“That was my thing, leaving Seattle I wanted to play left tackle. I feel really comfortable at the position. I think that’s where I offer the best abilities and (I’m) able to help the team the most,” Fant said. “I will say this: I’m versatile. I can play both sides. I played the the right tackle side as well and do a pretty good job at that side as well, so I’m just right now ready for the opportunity to go out there and start … I’m just excited to get there and just play, so it’s not about the position, it’s about getting on the field.”
There is also the point of chemistry. Fant had a whole year to play alongside rookie left guard Alijah Vera-Tucker. While it was supposed to be Becton building that chemistry with Vera-Tucker, forming a potentially devastating duo of first-round blockers, that’s not what happened. Fant got the reps and made the most of them.
Allowing Fant and Vera-Tucker to continue developing alongside one another might be a more prudent path than making Vera-Tucker start all over again with Becton. It depends on how much offensive line coach John Benton and the Jets value the chemistry aspect of things and whether they think making such a switch would actually be that big of a deal.
Becton’s durability and the effect of his injuries is another question here. Since Becton is proven to be considerably less durable than Fant, it has to be taken into account how much of an effect Becton’s injuries would have based on where he and Fant line up.
If you keep Fant at left tackle and move Becton to right tackle, then in the event of a Becton injury, you would only need to have a backup take over at right tackle. Fant could stay put at left tackle. Only one position switch would be required.
If Becton plays left tackle and gets injured, now you’d have to make Fant move from right tackle to left tackle and have a backup come in for Fant at right tackle – two position switches. That is a whole lot of extra movement for the offensive line to have to deal with. Remember that the guards next to each tackle are affected, too, not just the tackles themselves. Chemistry is key in the trenches.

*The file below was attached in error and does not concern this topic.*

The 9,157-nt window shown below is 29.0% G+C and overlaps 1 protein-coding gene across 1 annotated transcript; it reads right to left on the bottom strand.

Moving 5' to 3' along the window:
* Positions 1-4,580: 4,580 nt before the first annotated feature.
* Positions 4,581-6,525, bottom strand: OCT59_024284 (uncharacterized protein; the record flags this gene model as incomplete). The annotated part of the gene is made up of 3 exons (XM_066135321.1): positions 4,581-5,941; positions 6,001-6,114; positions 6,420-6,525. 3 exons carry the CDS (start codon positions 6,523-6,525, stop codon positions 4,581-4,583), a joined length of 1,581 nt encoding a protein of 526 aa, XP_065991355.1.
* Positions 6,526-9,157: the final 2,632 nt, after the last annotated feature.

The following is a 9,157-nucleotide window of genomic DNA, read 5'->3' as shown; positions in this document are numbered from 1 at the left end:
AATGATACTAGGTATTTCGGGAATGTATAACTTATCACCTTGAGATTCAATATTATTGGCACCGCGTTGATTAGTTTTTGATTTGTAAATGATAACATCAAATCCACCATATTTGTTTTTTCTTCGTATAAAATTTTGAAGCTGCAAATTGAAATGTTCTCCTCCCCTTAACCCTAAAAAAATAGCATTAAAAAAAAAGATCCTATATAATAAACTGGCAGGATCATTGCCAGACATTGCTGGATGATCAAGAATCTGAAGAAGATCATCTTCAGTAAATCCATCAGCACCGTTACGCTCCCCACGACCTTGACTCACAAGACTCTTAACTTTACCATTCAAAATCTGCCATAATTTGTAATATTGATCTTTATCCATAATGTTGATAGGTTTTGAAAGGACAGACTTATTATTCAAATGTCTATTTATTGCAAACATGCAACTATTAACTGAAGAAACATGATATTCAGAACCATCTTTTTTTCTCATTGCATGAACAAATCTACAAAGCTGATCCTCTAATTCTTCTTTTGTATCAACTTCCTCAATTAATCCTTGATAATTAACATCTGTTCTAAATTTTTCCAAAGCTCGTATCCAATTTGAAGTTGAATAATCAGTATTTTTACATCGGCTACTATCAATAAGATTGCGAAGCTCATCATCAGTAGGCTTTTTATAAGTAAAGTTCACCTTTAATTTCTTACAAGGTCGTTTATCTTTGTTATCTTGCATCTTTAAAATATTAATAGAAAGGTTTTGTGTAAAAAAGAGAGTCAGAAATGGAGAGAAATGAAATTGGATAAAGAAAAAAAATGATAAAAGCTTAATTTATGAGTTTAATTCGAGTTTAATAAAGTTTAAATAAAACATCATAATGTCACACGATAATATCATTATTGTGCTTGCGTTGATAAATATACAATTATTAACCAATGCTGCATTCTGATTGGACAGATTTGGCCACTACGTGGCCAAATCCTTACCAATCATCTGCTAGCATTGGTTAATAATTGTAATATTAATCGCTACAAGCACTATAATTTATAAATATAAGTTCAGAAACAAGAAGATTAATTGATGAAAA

Finally, there is the point of each player’s skillset and the general consensus of which skills are more valuable at each position.
Fant’s game leans toward pass-blocking while Becton’s leans toward run-blocking. Typically, left tackles are known to lean toward pass-blocking (it’s more important to have pass protection on the quarterback’s blindside) while right tackles lean toward run-blocking. Leaning into this would suggest playing Fant on the left and Becton on the right.
Argument for keeping Becton at LT, moving Fant to RT
Fant is still exceedingly young in football years. He did not pick up the game until his fifth year of college. This is just his seventh year playing the sport whereas many of the guys around him have been in pads for over two decades.
With that in mind, perhaps the 2021 season was always destined to be Fant’s breakout year regardless of which side he played on.
When Douglas acquired Fant, it was not a very well-received signing because Fant did not have nearly enough tangible production to warrant the contract he received. Over four years with the Seahawks, Fant only had 18 starts at offensive tackle, and he struggled in most of those games. Most of his playing time (including 10 of his 28 “starts” was as a tight end/extra offensive lineman.
Douglas’ decision to sign Fant was entirely projection-based. You could see the sky-high upside within him when watching his tape. With his raw gifts, there was no telling how good he could become with some more development.
Fant was 27 years old when he put pen to paper with New York. Usually, it’s silly to expect a 27-year-old athlete to have his best days ahead of him.
But this was a rare case. As a player so uniquely new to the sport, it was plausible to think that Fant still had more growing to do.
So, what if this is just Fant’s breakout year as a football player? In that case, he probably would have been just as good on the right side?
There is also the point of Becton’s college production at Louisville. While Becton did play plenty of reps on both sides over his first two seasons, it was not until he became a full-time left tackle in his third season that he began performing at an elite level.
So, yes, while Fant is looking better at left tackle, Becton’s resume leans toward left tackle, too. And since Becton is the higher-ceiling player (Becton has the ability to match Fant’s pass protection while being far more dominant in the run game), perhaps the Jets would rather keep Becton at home on the blindside, feeling there is more to be gained with him there than Fant.
What should be done?
Ultimately, I think the plan is simple. The Jets should allow Becton and Fant to rotate between left tackle and right tackle in practice with the first-team offensive line throughout the offseason. See how things go and take it from there.
No matter how things pan out, let’s make one thing clear: this is a great problem to have. The Jets have two offensive tackles with top-tier ceilings. It is going to be hard to mess this up.